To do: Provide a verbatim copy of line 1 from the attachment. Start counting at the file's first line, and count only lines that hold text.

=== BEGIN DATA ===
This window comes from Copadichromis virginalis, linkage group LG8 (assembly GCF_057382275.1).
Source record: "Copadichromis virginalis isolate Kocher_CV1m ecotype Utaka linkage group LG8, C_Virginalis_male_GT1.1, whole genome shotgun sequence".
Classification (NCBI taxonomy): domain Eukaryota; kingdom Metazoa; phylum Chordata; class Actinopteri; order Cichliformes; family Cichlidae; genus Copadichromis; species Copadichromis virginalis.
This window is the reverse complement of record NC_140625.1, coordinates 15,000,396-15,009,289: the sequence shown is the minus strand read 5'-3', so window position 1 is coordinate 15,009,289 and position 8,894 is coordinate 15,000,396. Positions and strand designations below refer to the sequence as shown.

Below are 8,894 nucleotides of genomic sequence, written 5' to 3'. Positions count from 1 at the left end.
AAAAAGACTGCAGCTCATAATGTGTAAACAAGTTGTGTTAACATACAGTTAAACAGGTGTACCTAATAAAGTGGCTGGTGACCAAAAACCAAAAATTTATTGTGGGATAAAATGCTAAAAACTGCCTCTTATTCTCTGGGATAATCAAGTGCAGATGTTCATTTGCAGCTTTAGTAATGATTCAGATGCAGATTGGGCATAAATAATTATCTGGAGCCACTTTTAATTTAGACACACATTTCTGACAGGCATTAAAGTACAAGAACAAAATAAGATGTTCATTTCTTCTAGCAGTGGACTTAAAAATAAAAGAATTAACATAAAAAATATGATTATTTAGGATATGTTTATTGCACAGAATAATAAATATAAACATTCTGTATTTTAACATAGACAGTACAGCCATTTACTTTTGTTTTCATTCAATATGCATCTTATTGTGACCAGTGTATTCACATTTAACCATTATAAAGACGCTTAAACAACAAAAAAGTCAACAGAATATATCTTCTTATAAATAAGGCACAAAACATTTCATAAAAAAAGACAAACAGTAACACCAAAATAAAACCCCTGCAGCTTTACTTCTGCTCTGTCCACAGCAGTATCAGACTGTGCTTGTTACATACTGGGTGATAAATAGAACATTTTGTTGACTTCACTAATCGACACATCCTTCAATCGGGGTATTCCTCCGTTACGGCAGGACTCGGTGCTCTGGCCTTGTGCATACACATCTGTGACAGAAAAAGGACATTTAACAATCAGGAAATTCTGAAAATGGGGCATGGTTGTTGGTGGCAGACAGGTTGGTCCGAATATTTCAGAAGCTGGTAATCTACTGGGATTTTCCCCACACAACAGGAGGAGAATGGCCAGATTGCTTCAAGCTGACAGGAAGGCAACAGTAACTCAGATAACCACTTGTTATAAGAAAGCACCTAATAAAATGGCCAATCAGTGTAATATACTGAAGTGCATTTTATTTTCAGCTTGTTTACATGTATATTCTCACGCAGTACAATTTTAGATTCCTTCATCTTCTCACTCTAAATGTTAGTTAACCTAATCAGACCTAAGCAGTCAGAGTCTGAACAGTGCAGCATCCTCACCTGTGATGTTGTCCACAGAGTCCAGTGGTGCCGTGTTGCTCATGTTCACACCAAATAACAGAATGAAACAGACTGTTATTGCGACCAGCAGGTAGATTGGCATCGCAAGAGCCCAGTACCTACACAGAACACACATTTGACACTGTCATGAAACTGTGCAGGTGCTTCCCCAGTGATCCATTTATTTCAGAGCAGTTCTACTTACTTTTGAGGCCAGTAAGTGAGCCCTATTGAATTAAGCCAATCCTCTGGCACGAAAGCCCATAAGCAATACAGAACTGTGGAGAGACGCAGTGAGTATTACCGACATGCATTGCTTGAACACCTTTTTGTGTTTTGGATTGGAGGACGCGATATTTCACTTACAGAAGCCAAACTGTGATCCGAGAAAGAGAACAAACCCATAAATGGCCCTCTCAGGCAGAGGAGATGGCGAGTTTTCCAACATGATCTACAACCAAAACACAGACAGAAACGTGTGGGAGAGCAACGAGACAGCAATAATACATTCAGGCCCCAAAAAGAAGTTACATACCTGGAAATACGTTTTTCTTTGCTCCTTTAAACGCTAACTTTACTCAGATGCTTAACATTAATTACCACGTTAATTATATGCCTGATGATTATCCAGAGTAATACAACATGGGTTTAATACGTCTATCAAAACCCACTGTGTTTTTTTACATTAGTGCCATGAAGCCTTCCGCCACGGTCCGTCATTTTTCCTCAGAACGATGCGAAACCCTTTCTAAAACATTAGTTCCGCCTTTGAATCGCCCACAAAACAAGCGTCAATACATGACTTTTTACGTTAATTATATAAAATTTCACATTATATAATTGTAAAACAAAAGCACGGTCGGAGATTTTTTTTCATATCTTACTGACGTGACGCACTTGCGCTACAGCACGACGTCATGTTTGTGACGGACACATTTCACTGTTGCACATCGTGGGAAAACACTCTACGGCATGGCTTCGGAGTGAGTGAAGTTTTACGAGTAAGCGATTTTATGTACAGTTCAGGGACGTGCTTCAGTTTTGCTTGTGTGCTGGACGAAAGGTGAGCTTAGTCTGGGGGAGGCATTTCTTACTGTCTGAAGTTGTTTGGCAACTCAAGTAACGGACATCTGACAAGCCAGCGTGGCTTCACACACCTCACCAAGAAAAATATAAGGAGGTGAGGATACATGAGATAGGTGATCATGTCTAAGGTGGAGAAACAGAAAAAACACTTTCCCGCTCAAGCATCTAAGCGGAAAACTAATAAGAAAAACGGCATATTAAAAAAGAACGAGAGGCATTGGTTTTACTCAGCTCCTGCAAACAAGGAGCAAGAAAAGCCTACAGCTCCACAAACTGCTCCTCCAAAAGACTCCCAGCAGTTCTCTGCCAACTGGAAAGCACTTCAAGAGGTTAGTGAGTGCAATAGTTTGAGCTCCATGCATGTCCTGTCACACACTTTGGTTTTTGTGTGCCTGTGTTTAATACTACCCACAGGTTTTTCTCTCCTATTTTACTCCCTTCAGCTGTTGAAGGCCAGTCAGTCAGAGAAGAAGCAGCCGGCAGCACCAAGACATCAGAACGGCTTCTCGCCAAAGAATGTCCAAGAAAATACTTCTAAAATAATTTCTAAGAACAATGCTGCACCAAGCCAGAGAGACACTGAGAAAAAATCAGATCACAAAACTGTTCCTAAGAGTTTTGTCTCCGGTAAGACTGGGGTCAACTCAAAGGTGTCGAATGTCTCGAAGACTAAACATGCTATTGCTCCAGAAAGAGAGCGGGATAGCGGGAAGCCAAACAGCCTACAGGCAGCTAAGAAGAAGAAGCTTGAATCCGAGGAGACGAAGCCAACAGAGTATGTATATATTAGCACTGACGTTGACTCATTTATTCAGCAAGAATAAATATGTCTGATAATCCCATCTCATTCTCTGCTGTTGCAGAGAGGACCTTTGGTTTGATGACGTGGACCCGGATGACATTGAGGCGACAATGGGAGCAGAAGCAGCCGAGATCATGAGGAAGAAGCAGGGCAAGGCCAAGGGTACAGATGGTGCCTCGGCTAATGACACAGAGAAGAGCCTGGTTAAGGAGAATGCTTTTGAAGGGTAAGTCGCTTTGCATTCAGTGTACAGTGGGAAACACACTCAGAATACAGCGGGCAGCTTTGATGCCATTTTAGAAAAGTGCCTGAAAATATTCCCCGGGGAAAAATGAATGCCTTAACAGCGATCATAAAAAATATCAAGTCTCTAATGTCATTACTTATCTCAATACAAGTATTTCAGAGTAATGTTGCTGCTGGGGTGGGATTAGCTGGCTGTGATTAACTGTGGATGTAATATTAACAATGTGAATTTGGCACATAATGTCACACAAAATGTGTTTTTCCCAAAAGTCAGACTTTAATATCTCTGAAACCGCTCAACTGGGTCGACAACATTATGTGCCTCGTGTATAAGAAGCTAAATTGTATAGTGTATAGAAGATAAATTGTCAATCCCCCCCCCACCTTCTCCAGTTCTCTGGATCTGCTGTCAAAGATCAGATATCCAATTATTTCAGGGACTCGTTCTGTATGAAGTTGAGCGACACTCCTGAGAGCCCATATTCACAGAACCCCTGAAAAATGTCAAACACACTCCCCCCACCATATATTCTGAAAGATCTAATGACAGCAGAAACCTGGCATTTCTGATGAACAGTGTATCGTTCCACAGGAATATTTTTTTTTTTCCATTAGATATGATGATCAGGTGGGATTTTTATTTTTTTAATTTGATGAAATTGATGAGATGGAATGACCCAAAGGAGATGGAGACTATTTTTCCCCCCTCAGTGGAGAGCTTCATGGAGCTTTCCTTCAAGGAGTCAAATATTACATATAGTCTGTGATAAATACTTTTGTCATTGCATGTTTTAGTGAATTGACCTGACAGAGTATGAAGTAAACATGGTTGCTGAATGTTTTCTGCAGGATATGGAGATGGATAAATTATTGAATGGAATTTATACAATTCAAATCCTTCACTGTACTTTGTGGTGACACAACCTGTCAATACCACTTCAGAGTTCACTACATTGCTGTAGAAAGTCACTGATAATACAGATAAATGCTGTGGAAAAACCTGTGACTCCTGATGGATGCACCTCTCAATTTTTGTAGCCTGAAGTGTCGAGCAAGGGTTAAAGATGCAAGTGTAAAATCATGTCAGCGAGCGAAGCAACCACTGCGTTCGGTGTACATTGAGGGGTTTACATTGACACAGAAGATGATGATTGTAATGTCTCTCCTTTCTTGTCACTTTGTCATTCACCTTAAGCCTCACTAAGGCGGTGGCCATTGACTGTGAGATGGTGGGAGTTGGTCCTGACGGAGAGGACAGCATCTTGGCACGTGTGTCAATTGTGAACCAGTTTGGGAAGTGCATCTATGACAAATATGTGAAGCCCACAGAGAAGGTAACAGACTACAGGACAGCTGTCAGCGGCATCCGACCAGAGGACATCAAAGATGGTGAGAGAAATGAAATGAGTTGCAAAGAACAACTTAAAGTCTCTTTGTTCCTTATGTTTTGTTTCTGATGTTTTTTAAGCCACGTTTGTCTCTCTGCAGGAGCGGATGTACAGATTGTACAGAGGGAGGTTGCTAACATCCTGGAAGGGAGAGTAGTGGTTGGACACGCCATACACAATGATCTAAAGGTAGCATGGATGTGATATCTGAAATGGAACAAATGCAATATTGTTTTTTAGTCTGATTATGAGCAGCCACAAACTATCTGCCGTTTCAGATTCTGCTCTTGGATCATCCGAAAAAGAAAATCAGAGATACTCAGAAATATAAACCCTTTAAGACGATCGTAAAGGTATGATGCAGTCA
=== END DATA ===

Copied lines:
This window comes from Copadichromis virginalis, linkage group LG8 (assembly GCF_057382275.1).